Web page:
In this photo taken a few weeks ago, I am seen talking (pretending) on my Samsung phone. I lost it three days ago and bought a new one. Pic by Email Wagle
Woke up at 7 and the first thing that I did was try dialing my own number. Oh..ho..the phone is working but do my utter surprise the line was cut off by the person on the receiving end. It’s now confirmed that the phone had fallen into the hands of a person (feels like the person is he but don’t want to be basied on the basis of gender) who doesn’t want to return the thing. Okay, I thought, what can I do other than calling the office of Nepal Telecom and telling them to close down my SIM connection? Meanwhile I also called Buddhi, the driver, and asked him if he saw the phone. No, he didn’t. My guess is that the cell must have fallen on the street while I got off the vehicle.
I contact NT to notify them about the lost. It took me almost 20 minutes to know from them that I physically have to appear in front of them with photocopy of my citizenship certificate. Waw, I was a smart. I had already carried citizenship certificate with me and I went to the Jawalakhel office of NT because I had subscribed the connection from there. I paid Rs. 565 to cancel the old and get new SIM card. I saw many other people who had gone there with similar problems. Seeing them queuing up for the new SIM card, my reportorial instinct started functioning and I started interviewing some of the folks. The story appeared in Saturday’s edition of Kantipur. As they say in journalism, what is bad for the world is good for the newsroom or bad news is good news, I was happy to be able to exploit my own problem and create a story out of that.
So I bought a new SIM card and headed for New Road to buy a phone set. I took out money from ATM in Harihar Bhavawan. It feels so good to see money dropping out from a machine after you enter the card and type some unusual numbers. It feels great to have money that is readily available at your wish. Wish I had more on that machine!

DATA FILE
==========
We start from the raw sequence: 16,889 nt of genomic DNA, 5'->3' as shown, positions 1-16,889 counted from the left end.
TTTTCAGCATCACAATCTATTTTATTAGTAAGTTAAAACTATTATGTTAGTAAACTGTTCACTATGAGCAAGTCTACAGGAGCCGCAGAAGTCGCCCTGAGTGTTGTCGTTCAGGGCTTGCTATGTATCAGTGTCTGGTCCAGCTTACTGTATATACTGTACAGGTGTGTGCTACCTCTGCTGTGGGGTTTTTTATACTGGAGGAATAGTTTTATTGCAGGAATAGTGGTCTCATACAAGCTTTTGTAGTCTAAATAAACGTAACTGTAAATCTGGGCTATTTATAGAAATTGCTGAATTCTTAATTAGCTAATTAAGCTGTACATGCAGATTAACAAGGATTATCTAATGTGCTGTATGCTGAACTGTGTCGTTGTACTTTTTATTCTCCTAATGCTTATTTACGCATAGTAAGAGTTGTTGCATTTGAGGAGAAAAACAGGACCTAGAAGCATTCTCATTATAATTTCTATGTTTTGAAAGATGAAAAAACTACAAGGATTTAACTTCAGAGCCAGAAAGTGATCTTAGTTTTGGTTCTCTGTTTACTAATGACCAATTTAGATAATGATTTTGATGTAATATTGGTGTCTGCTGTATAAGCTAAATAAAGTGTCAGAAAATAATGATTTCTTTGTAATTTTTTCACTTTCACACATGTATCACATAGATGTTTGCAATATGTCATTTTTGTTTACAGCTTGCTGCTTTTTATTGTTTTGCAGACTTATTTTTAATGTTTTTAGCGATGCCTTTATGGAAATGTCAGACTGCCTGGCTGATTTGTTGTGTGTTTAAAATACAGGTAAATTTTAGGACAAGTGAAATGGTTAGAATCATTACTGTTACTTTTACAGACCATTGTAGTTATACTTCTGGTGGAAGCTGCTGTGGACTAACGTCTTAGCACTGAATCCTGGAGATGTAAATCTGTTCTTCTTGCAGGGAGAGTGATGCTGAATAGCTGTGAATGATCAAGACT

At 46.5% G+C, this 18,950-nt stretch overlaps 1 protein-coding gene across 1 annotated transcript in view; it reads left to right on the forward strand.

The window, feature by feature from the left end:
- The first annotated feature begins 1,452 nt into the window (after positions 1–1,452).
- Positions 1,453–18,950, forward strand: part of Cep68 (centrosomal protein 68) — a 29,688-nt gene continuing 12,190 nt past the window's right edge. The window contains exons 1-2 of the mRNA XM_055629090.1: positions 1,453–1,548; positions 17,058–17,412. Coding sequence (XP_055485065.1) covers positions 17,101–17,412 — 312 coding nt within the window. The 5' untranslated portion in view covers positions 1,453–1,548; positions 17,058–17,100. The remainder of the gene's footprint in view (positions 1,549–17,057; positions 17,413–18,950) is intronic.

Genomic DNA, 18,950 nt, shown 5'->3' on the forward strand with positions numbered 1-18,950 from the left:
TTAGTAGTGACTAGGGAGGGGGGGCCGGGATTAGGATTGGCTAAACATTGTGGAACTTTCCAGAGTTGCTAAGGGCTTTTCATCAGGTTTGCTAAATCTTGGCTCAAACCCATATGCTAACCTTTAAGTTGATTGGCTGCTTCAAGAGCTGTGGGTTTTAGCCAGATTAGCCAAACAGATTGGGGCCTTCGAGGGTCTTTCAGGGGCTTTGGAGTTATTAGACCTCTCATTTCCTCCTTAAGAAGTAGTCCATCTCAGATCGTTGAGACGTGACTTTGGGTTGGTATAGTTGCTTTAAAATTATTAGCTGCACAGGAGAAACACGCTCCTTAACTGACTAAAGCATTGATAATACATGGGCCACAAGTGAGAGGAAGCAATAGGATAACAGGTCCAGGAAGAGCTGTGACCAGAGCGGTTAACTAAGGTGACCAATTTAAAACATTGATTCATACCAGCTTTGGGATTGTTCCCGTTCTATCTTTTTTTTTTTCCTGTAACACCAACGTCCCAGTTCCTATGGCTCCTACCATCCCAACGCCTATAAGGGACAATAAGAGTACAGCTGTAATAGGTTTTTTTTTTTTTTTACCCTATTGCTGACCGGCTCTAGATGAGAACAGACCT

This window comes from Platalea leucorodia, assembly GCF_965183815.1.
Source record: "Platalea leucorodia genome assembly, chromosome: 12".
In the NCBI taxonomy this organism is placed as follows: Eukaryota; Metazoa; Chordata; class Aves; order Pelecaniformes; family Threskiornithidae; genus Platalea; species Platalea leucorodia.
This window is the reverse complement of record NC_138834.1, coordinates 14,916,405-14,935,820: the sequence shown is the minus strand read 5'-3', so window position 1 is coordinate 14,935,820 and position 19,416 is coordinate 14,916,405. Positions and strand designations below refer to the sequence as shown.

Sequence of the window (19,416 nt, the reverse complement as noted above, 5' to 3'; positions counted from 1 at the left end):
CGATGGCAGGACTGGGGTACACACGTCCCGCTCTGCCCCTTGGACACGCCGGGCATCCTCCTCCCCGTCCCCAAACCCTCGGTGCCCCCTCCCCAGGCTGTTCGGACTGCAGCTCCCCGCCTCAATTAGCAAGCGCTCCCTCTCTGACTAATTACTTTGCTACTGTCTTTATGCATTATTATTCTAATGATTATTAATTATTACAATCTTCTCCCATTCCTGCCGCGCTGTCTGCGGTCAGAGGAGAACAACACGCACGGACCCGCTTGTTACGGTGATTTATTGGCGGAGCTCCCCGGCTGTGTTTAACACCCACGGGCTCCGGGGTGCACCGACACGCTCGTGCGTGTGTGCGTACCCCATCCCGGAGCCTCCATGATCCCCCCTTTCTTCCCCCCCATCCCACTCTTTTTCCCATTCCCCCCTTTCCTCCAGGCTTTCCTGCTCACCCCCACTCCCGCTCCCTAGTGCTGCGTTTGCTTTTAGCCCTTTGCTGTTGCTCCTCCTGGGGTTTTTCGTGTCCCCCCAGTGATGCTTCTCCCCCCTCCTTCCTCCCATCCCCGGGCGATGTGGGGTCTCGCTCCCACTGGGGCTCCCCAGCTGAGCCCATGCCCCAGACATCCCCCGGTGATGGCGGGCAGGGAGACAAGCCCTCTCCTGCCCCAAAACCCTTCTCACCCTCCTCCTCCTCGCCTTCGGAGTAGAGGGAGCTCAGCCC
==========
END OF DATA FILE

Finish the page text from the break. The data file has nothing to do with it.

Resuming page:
I went to New Road and went to the same shopping complex where I went with Sudheer Sharma nearly three years ago to buy the Samsung set. There weren’t many choices in the first shop and went up a floor. There I was offered a “brand new model and cool Nokia that just arrived in the market.” I wasn’t much interested in cool model but I wanted something better than the one that I was using before. “This is one from LG,” said the sales boy. “With this you can take photos, play MP3 music, and tune in to FM stations, record voice.” I think he forget to say something like this: Oh..yea, you can have conversations with other people if you want! LG set had one year guarantee and that was available for Rs. 10,500. Having a camera phone wasn’t my priority as I carry a digital camera (my famous Caonon digi cam, don’t you remember?) all the time with me but to have FM in the phone was necessary. A very cool friend of mine had suggested me to have a FM tuner mobile so that I can keep track of songs and news from the stations.
With the new mobile phone, I am being exposed to the latest trends (well, not so latest still definitely latest compared to my previous experience) in the cellular world. I am already enjoying more features in the new phone though it will take quite some time for me to gather all those phone numbers that I lost along with the Samsung set. I feel that I should have bought a set month ago. Actually I was planning to do that. I was thinking of giving the old set to my brother who said that he would apply for a SIM card as soon as NT opens its pre-paid subscription. Now, I have to buy a new one for him.
Other than talking over the phone, I think, I will be using the FM radio facility the most. Just like now: I am tuned in to 103 FM that is to say BBC World Service that is talking something about Israel and Hezbollah. Its 11 PM and I don’t think I will tune in to CNN today.